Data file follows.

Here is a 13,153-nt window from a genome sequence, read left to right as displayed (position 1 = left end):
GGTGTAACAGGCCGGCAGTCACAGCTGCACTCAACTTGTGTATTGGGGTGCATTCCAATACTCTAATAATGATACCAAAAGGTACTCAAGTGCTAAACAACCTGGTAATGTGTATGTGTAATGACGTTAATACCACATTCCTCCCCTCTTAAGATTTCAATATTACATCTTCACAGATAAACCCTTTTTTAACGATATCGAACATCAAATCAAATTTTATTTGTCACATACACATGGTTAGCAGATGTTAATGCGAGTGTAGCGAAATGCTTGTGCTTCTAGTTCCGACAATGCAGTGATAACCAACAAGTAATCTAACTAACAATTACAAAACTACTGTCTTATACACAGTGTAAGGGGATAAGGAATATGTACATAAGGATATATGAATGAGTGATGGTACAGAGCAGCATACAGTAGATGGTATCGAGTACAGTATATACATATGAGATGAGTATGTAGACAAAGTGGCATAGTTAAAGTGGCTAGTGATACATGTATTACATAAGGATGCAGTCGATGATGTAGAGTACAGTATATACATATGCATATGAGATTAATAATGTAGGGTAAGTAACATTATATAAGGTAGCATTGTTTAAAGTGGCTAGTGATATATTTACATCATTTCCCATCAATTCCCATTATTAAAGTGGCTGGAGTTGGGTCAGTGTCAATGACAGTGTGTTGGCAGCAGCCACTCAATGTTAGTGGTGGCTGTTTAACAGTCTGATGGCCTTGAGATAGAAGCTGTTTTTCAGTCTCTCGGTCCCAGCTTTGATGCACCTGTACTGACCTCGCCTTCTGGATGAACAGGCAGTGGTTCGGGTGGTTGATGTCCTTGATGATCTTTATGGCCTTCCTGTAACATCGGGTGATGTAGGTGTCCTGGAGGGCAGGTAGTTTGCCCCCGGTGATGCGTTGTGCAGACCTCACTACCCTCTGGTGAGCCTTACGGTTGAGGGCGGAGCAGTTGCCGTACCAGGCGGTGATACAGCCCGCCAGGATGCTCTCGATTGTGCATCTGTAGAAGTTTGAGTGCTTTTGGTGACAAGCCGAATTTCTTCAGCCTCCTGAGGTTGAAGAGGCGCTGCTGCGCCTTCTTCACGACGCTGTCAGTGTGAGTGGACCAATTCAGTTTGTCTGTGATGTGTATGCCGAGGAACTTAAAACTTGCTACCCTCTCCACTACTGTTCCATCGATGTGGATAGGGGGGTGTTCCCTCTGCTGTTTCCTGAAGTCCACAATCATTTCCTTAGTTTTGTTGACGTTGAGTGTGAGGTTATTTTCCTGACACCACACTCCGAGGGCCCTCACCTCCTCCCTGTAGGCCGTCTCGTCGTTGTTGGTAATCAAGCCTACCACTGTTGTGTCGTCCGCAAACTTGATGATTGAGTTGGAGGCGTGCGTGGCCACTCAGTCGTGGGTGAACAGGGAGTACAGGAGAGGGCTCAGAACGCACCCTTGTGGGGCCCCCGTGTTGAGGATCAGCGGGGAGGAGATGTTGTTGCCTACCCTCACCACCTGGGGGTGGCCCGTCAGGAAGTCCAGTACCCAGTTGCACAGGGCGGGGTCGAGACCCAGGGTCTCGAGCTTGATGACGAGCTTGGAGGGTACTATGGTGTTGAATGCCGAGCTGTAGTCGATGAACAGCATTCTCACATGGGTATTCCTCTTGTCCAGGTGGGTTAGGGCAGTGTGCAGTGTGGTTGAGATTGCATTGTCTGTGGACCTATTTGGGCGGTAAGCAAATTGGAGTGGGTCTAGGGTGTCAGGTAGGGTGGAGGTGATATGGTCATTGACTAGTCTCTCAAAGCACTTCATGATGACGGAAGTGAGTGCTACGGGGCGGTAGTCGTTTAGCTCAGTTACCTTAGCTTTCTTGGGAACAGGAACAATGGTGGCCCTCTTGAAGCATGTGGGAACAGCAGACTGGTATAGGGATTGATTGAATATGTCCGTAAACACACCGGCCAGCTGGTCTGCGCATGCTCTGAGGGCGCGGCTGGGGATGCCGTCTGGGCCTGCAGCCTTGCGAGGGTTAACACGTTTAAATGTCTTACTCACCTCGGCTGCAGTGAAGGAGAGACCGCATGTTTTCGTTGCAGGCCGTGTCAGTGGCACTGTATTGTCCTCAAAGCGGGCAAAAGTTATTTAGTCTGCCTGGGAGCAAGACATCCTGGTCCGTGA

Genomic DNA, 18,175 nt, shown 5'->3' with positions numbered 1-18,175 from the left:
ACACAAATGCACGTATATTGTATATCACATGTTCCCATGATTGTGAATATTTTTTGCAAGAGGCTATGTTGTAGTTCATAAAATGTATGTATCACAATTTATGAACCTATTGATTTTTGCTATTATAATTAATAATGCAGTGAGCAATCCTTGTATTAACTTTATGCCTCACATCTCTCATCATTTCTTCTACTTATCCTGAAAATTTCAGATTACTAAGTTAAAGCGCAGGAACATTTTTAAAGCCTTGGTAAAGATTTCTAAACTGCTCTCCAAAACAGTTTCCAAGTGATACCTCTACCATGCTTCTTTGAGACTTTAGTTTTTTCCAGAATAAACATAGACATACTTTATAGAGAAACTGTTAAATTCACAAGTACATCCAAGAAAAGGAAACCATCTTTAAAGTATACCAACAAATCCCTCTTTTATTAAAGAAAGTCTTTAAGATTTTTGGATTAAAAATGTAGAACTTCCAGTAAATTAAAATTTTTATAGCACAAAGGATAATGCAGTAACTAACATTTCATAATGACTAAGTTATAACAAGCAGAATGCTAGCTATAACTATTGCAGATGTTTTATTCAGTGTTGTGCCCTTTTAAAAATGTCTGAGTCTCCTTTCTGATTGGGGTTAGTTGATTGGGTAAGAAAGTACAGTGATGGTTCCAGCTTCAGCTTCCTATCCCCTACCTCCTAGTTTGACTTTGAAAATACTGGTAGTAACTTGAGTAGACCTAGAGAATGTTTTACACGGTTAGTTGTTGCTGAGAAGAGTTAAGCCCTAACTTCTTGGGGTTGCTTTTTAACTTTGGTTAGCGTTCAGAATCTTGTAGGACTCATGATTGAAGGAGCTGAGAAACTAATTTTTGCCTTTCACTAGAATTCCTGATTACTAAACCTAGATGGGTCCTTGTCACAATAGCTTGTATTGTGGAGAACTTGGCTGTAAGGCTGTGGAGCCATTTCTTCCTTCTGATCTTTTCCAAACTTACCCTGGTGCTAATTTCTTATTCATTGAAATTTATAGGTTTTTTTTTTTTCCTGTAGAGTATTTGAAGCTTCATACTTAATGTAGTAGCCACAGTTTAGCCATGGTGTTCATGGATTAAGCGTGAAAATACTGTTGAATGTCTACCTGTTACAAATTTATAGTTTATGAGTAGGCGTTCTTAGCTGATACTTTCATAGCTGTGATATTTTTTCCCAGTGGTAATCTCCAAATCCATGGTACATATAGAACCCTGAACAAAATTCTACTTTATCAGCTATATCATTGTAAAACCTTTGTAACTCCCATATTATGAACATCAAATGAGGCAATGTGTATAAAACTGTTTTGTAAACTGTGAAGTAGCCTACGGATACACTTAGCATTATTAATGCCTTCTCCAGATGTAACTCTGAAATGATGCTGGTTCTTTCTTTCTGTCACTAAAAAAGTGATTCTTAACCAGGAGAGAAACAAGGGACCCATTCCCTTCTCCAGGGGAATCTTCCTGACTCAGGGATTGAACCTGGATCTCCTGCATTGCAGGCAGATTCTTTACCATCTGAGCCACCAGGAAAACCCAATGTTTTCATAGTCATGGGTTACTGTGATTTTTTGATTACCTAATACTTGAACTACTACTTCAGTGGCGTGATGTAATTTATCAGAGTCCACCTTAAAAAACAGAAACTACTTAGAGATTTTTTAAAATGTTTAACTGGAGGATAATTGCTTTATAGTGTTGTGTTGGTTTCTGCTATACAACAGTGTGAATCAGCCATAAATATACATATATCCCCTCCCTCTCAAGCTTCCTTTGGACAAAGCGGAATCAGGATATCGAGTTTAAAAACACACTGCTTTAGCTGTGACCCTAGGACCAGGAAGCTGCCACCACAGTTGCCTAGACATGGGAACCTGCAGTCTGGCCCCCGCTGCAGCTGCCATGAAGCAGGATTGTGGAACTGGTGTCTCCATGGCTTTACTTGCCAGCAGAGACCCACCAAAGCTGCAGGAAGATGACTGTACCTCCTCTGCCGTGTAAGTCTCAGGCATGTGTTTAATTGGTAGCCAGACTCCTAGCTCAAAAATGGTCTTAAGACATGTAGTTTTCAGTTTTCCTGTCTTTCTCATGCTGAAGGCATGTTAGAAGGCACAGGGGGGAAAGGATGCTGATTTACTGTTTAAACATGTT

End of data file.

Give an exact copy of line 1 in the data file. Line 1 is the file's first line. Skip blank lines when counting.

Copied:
Here is a 13,153-nt window from a genome sequence, read left to right as displayed (position 1 = left end):